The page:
- Have the diabetes medications and/or insulin been accurately based on the patient’s usual eating style?
- If the patient is adjusting his insulin intake based on the amount of carbohydrate he eats, is he doing this correctly?
- Are the patient’s eating habits consistent? How important it is to eat at regular intervals and to eat about the same amount of carbohydrate may vary, depending on treatment. For those not adjusting insulin, it is crucial to be consistent about eating times. For those who do make compensatory adjustments, more flexibility may be allowed. Nevertheless, the degree of variability must be determined:
- Does your patient eat about the same time each day?
- Is the amount of carbohydrate eaten fairly consistent from day to day?
Once the patient has been assessed and overall treatment goals have been determined with the patient, a meal plan is designed based on lifestyle and dietary preferences. Individualized degrees of consistency and nutritional balance are incorporated into this plan.
The meal planning approaches are categorized from basic to advanced:
- following healthy eating guidelines
- use of preplanned menus
- use of exchange or food choice lists
- use of counting methods (carbohydrate counting, fat gram counting)
Healthy Eating Guidelines
Patients who are new to diabetes can make immediate improvements in their eating habits until they have the opportunity to meet with an RD. They can be given guidance in choosing healthy foods using a picture of a plate divided into suggested servings (see Figure 5-1). It is not expected that calories would be calculated at this point in the process; this is just a starting point. The key changes targeted by healthy eating guidelines include:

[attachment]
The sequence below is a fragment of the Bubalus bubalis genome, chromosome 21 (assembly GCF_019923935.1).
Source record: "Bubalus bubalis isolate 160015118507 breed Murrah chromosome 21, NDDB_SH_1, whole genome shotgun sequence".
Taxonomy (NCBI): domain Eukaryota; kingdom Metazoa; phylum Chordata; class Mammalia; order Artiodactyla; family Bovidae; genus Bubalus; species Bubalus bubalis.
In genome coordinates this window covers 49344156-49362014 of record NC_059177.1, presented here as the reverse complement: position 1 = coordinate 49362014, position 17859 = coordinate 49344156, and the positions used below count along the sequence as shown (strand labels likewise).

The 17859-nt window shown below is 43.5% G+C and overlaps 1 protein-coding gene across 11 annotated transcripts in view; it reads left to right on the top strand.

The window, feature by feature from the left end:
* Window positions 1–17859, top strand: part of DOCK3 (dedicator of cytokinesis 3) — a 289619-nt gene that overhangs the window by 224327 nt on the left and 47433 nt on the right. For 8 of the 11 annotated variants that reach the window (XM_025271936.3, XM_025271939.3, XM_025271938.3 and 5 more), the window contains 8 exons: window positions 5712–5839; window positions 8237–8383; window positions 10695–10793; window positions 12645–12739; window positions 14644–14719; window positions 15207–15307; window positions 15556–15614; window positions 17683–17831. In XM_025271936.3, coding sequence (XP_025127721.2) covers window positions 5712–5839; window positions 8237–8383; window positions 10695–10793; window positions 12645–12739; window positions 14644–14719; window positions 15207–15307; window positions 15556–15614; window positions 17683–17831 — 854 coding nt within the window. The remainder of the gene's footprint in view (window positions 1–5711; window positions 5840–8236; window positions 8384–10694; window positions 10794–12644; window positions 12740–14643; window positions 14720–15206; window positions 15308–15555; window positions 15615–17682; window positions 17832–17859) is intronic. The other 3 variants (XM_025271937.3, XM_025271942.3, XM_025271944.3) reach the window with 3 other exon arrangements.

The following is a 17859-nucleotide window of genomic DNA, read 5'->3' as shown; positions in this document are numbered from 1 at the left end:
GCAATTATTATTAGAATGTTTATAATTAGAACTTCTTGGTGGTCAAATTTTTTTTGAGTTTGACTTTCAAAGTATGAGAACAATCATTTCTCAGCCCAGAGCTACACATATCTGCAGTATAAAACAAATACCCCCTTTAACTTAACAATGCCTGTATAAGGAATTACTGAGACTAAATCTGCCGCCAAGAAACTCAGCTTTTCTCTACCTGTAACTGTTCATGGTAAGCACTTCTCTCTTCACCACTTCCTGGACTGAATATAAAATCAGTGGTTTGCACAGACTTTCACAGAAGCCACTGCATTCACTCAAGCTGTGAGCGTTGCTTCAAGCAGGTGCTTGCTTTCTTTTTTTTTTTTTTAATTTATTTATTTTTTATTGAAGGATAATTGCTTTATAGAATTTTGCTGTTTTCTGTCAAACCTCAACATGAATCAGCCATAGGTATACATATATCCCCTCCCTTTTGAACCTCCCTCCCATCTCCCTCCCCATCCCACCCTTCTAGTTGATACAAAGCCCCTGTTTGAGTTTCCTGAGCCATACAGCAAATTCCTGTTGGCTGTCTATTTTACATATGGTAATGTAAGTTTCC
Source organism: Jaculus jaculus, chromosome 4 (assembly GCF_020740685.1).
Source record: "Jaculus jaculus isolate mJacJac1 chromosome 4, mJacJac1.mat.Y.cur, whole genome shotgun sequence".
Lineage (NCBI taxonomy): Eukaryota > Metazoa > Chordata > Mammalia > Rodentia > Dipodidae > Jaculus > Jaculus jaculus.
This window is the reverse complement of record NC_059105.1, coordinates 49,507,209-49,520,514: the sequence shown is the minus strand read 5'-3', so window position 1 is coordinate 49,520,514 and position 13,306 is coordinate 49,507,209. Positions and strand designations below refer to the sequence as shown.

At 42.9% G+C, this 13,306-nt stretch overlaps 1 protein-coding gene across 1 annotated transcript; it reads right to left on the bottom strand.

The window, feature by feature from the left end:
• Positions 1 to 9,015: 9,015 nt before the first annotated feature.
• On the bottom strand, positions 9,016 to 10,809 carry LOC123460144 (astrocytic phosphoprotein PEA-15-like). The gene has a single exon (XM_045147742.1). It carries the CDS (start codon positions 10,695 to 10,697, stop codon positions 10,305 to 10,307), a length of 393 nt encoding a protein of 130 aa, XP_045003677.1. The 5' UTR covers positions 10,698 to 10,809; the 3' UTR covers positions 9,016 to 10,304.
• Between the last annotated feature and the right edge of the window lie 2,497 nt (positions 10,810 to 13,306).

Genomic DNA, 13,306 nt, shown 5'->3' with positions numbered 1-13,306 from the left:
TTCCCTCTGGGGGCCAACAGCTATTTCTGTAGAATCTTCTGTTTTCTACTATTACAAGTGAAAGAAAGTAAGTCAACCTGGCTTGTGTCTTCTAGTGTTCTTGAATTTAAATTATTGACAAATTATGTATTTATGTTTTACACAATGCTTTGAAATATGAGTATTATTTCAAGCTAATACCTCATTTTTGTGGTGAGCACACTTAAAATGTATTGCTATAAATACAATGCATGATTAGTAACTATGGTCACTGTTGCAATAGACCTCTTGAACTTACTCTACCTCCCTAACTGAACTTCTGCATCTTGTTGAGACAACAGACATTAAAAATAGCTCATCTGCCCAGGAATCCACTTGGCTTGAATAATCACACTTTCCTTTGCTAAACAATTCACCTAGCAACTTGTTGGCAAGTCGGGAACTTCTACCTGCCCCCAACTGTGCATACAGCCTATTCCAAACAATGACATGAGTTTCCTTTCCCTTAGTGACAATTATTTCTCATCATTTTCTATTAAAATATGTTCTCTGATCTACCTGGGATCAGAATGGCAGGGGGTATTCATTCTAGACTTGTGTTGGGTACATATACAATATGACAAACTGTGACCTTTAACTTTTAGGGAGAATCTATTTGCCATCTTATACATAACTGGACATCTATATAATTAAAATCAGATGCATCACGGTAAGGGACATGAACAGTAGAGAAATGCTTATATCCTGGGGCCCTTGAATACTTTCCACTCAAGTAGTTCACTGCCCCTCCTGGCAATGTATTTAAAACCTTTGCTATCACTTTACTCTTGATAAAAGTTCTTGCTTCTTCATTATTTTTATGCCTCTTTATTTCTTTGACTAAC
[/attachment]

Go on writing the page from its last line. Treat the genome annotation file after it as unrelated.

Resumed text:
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Please Note: Reasonable measures have been taken to ensure the accuracy of the information presented herein. However, drug information may change at any time and without notice and all readers are cautioned to consult the manufacturer’s packaging inserts before prescribing medication. Joslin Diabetes Center cannot ensure the safety or efficacy of any product described in this book.
Professionals must use their own professional medical judgment, training and experience and should not rely solely on the information provided in this book to make recommendations to patients with regard to nutrition or exercise or to prescribe medications.
This book is not intended to encourage the treatment of illness, disease or any other medical problem by the layperson. Any application of the recommendations set forth in the following pages is at the reader’s discretion and sole risk. Laypersons are strongly advised to consult a physician or other healthcare professional before altering or undertaking any exercise or nutritional program or before taking any medication referred to in this book.